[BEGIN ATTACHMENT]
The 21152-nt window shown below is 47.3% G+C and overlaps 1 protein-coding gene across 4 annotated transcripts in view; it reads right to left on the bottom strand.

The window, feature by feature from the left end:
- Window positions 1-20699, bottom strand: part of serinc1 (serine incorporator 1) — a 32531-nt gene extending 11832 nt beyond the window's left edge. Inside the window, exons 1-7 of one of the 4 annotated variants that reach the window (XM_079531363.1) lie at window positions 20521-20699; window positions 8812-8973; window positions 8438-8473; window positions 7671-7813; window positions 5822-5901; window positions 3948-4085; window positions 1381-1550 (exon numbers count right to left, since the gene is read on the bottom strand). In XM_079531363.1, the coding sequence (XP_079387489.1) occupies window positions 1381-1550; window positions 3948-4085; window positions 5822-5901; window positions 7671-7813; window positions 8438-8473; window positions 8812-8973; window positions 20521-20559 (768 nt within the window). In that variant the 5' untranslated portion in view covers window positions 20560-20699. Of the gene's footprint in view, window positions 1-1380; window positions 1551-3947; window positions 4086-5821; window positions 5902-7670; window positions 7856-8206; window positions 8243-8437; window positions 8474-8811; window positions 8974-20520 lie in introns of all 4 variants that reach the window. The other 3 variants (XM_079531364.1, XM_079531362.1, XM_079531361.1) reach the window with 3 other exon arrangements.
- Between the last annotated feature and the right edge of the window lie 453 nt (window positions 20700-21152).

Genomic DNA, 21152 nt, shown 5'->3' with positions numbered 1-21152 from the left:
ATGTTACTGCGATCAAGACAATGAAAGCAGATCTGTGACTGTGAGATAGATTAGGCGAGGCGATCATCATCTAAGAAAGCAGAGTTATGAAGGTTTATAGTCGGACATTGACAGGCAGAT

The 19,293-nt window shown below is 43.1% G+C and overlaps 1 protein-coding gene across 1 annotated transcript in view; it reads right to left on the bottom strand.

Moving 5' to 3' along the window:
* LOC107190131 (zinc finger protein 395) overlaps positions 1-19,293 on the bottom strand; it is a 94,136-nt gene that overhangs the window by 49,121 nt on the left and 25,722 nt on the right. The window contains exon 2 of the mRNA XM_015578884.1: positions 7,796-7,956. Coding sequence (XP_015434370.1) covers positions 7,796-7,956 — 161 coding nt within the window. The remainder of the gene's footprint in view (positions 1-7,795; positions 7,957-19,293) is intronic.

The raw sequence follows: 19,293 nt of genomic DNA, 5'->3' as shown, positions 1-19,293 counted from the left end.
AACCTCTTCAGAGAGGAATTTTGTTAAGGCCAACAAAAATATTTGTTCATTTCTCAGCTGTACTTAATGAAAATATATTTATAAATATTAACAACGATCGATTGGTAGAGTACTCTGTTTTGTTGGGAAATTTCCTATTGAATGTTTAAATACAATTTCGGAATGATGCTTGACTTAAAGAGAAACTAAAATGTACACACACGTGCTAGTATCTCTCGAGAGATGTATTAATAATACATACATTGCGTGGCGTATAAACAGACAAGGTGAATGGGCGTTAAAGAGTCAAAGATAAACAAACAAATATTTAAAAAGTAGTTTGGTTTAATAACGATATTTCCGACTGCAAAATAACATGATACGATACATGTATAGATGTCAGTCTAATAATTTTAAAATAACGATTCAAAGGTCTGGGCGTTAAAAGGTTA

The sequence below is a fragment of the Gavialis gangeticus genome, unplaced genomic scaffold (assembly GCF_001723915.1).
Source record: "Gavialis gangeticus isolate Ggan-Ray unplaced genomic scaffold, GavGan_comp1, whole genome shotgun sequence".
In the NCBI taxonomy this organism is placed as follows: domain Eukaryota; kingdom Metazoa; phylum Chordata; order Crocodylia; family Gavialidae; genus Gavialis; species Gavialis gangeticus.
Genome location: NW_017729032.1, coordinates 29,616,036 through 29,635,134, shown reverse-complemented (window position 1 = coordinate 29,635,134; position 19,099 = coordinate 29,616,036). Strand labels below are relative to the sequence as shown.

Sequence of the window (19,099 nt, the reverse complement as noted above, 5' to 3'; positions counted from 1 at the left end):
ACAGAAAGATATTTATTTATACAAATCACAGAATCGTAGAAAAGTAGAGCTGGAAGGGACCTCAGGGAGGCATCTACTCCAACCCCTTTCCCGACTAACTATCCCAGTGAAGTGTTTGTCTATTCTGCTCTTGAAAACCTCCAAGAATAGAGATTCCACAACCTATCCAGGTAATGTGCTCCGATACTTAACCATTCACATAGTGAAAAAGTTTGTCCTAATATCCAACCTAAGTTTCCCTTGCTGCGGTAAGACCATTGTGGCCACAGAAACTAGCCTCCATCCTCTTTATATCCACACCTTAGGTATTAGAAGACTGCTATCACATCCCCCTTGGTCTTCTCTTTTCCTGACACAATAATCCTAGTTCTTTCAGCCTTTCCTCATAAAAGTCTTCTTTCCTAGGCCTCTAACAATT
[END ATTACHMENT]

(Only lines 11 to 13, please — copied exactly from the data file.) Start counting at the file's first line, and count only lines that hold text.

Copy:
AACCTCTTCAGAGAGGAATTTTGTTAAGGCCAACAAAAATATTTGTTCATTTCTCAGCTGTACTTAATGAAAATATATTTATAAATATTAACAACGATCGATTGGTAGAGTACTCTGTTTTGTTGGGAAATTTCCTATTGAATGTTTAAATACAATTTCGGAATGATGCTTGACTTAAAGAGAAACTAAAATGTACACACACGTGCTAGTATCTCTCGAGAGATGTATTAATAATACATACATTGCGTGGCGTATAAACAGACAAGGTGAATGGGCGTTAAAGAGTCAAAGATAAACAAACAAATATTTAAAAAGTAGTTTGGTTTAATAACGATATTTCCGACTGCAAAATAACATGATACGATACATGTATAGATGTCAGTCTAATAATTTTAAAATAACGATTCAAAGGTCTGGGCGTTAAAAGGTTA

The sequence below is a fragment of the Gavialis gangeticus genome, unplaced genomic scaffold (assembly GCF_001723915.1).
Source record: "Gavialis gangeticus isolate Ggan-Ray unplaced genomic scaffold, GavGan_comp1, whole genome shotgun sequence".